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CHAPTER 8: Summary
Dunstan had not returned, but Godfrey Cass was so busy thinking about the beauty of Nancy Lammeter whom he had met at Mrs Osgood’s party that he did not give much thought to the fact that his brother was missing. He assumed that his brother had spent the night somewhere else.
He felt trapped as he could not free himself from his secret wife. The next day Bryce, the man with whom Dunstan made the deal about Wildfire, visited Godfrey and told him about the deal for the horse, the horse’s death, and the disappearance of Dunstan. This outraged Godfrey, who swore revenge. Godfrey was in a difficult situation since now he had no money to pay off his debts. He considered lying to the Squire about what happened. He later realised that the act would simply get them both into more trouble with their father, so he decided just to speak the truth to the Squire the next day.
On the other hand, the whole of Raveloe was dwelling on the story of Silas Marner’s robbery.
A close examination of the area near Marner’s cottage produced a tinderbox found in the mud. Many of the villagers were convinced that the tinderbox was connected with the robbery, while others maintain that Marner had made up the story. Some speculated that Silas was partly crazy. Mr Macey was convinced of supernatural intervention in Silas Marner’s robbery.
Dunstan’s absence indicated that something above and beyond the robbery of Marner may have occurred. The village united around the story of Marner’s loss. In a village where everyone knew one another, the idea of a thief was shocking and the villagers concluded that it must be an outsider and one who owned the found tinderbox. The villagers, like Dunstan, were not afraid to build ideas and actions upon poorly grounded assumptions.
At the Rainbow, MrCrackenthorp (the rector), Squire Cass, and several others carried out an investigation of the tinderbox. The landlord Mr Snell, now appointed deputy constable, recalled that a peddler who stopped in for a drink a month earlier carried a tinderbox to light his pipe. Upon further reflection, Mr Snell recalled his foreignness and a certain look in his eye, which he had disliked.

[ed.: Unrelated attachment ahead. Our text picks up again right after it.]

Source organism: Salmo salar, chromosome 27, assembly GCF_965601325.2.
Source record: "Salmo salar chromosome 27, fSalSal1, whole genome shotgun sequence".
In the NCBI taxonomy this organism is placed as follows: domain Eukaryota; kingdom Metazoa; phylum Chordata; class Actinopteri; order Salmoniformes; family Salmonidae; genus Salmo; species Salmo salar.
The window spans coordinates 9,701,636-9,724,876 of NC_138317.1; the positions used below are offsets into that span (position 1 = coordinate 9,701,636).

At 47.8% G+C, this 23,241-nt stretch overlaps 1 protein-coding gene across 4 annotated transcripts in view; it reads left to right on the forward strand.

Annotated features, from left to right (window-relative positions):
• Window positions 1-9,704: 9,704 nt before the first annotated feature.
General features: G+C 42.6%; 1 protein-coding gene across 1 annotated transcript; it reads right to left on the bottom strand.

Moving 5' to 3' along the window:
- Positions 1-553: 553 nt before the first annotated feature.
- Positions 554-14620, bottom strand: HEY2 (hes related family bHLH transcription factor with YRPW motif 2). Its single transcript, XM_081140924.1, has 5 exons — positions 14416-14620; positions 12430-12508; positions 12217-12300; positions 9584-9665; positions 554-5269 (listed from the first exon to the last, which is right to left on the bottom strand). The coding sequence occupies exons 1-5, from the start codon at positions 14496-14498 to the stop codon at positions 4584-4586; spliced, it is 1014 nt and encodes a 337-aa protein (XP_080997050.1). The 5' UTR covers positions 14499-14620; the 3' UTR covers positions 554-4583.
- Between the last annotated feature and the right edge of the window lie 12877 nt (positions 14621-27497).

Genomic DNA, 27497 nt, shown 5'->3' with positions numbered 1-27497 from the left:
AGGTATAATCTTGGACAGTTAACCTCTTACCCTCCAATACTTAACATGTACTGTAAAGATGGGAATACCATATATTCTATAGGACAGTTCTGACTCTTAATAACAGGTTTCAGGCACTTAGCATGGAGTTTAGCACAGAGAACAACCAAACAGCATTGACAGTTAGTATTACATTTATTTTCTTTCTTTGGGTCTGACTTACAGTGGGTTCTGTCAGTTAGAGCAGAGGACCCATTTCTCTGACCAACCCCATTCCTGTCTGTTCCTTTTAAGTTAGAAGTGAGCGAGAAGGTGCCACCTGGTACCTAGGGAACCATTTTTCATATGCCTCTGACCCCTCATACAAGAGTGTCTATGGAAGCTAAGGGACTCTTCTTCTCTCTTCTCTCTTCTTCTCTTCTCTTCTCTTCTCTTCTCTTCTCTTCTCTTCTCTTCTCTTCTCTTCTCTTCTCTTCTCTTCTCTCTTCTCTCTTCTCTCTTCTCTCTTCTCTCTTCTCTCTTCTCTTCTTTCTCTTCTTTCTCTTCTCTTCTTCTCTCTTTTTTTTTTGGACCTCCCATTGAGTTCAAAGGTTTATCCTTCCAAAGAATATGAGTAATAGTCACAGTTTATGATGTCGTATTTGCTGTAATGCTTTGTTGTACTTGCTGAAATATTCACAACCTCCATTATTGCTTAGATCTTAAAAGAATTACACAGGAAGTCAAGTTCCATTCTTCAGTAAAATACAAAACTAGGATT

The peddler who was supposedly connected with the robbery underlined the Raveloe community’s fear of the outsider. The most incriminating detail that Mr Snell could recall about the peddler was his “foreignness.” For the villagers, to be foreign was nearly the same as being a criminal.
Ql. Why did Godfrey resolve to come clean with his father when Dunstan did not return?
Ans. Godfrey was measuring what would be the worse consequence. Godfrey was in a difficult situation since now he had no money to pay off his debts. He considered lying to the Squire about what happened. He later realised that the act would simply get them both into more trouble with their father, so he decided just to speak the truth to the Squire the next day.
He knew confessing would entail facing the rage and after actions that his father was most famous for. He even contemplated that it would be easier to just go with the flow and wish for the best. If he was disinherited, he would have to suffer the shame of living under the shadow of who he once was or enlist in the military to earn at least half of his reputation.
It was as if he was living for the moment in the process of determining whether to confess or not. He would cherish the opportunity of seeing Nancy and just wait and see what came up. He was quite nervous but understood that all of this had been his own wrongdoing. He finally decided to come clean with his father.
Q2. What do the villagers find near the place of robbery? What do they conclude? What do they think happened?
Ans. The villagers find a “tinder-box” which they think is somehow related to the theft of Silas’ gold. They believe that the robber who had taken Silas’s gold must have left the box behind. Mr Snell recalls that a peddler had come to the village a month before and had such a tinderbox. The people try to consider the foreign peddler as a possible thief.
The peddler who was supposedly connected with the robbery underlined the Raveloe community’s fear of the outsider. The most prominent and damning observation was that he was a foreigner.